As the core goal of Buddhism is to cease sufferings, any task that not relevant to it will be unawarely ignored, and any task that hindering it will be strongly rejected. Analysis/intellect can either be irrelevant to the goal (as in, don't forget that the finger is not the moon), or an obstacle that Buddhists have spent all their life to fight (as in, it's the source of proliferation). However, in some cases where analysis is necessary to remove an attachment, automatically rejecting intellect means (1) the attachment is not removed, and (2) they don't think they have attachment at all. Or as someone puts it, they seem to have anti-thought bias, and I think anything they say would be thought-terminating clichés at that point.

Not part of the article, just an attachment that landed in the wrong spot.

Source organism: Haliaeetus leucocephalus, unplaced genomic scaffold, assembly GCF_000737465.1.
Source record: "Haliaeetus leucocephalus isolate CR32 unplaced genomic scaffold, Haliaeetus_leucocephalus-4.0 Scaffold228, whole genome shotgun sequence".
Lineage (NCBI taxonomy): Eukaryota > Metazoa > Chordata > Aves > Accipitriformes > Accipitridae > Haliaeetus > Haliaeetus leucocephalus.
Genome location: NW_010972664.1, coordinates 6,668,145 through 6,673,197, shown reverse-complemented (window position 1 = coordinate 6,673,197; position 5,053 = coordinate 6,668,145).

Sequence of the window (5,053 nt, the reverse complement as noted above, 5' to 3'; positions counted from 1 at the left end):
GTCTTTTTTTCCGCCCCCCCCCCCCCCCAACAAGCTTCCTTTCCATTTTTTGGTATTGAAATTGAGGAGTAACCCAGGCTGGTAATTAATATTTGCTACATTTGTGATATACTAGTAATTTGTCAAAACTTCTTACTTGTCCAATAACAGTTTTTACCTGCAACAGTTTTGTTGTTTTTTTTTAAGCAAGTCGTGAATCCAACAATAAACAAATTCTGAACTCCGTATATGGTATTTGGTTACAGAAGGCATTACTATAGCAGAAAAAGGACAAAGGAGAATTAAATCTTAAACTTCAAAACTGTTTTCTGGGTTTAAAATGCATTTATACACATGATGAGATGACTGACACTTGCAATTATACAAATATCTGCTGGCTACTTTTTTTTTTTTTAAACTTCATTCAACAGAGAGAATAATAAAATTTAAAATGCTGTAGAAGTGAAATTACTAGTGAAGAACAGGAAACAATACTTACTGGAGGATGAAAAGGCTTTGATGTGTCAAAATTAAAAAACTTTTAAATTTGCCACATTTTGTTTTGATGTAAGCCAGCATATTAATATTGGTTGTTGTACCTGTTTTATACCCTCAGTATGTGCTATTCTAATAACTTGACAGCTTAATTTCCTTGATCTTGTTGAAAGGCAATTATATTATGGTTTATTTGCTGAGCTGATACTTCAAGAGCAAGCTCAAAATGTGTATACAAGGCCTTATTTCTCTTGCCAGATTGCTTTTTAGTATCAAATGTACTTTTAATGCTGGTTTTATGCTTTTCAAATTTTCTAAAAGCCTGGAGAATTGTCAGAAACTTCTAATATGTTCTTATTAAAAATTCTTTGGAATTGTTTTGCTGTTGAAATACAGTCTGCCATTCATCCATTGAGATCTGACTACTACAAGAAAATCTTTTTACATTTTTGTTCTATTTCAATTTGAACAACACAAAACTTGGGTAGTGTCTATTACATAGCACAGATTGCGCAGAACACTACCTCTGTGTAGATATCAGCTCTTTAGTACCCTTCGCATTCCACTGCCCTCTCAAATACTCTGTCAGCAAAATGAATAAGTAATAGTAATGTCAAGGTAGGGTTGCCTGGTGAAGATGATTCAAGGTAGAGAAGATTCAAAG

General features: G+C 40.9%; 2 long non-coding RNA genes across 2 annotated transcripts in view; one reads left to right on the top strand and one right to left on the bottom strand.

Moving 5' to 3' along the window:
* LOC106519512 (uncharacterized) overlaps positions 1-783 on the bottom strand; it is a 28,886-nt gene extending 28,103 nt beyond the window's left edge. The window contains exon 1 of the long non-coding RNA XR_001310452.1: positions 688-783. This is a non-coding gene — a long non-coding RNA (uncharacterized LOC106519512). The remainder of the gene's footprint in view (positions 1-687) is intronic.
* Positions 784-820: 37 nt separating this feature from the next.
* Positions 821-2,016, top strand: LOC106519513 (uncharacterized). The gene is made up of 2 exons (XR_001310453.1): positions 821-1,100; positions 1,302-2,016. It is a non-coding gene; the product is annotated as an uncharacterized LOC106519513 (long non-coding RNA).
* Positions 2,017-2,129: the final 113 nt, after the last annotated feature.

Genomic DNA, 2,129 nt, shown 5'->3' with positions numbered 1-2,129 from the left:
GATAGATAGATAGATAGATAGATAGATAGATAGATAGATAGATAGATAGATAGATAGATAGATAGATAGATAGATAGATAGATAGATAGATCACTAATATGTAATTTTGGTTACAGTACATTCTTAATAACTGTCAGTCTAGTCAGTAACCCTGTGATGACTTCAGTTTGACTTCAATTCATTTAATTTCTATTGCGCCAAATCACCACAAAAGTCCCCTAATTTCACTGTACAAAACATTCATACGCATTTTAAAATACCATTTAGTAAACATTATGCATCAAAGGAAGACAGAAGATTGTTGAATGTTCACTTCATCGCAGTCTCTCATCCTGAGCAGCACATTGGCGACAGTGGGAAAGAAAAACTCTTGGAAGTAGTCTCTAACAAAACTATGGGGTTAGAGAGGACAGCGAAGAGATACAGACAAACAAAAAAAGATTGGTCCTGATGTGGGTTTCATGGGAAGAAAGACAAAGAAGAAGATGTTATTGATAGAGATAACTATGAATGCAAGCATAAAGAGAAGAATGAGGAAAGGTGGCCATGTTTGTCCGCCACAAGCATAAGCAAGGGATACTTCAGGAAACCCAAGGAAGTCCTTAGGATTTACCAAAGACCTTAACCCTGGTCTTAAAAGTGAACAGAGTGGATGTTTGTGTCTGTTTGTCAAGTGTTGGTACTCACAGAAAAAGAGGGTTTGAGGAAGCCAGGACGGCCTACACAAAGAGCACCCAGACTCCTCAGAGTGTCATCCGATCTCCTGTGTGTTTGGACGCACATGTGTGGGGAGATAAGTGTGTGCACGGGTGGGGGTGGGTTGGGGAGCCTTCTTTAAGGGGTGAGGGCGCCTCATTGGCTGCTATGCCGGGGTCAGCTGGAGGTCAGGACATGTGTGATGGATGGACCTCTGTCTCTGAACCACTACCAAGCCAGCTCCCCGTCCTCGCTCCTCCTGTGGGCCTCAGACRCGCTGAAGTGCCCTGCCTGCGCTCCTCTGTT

How to fight this bias? How to make them realize that before you see the moon, as least you should have the finger? How to present them an analysis and they accept to read it as it is, rather than questioning anything irrelevant?
- intellectualism or anti-intellectualism and Buddhism
- I explain why I prefer discuss Buddhism intellectually but others don't seem to accept my point. Why is that?
- How to ask other Buddhists doing analysis, rather than advising me to stop analyzing?
- How does philosophy not fall into the confirmation bias?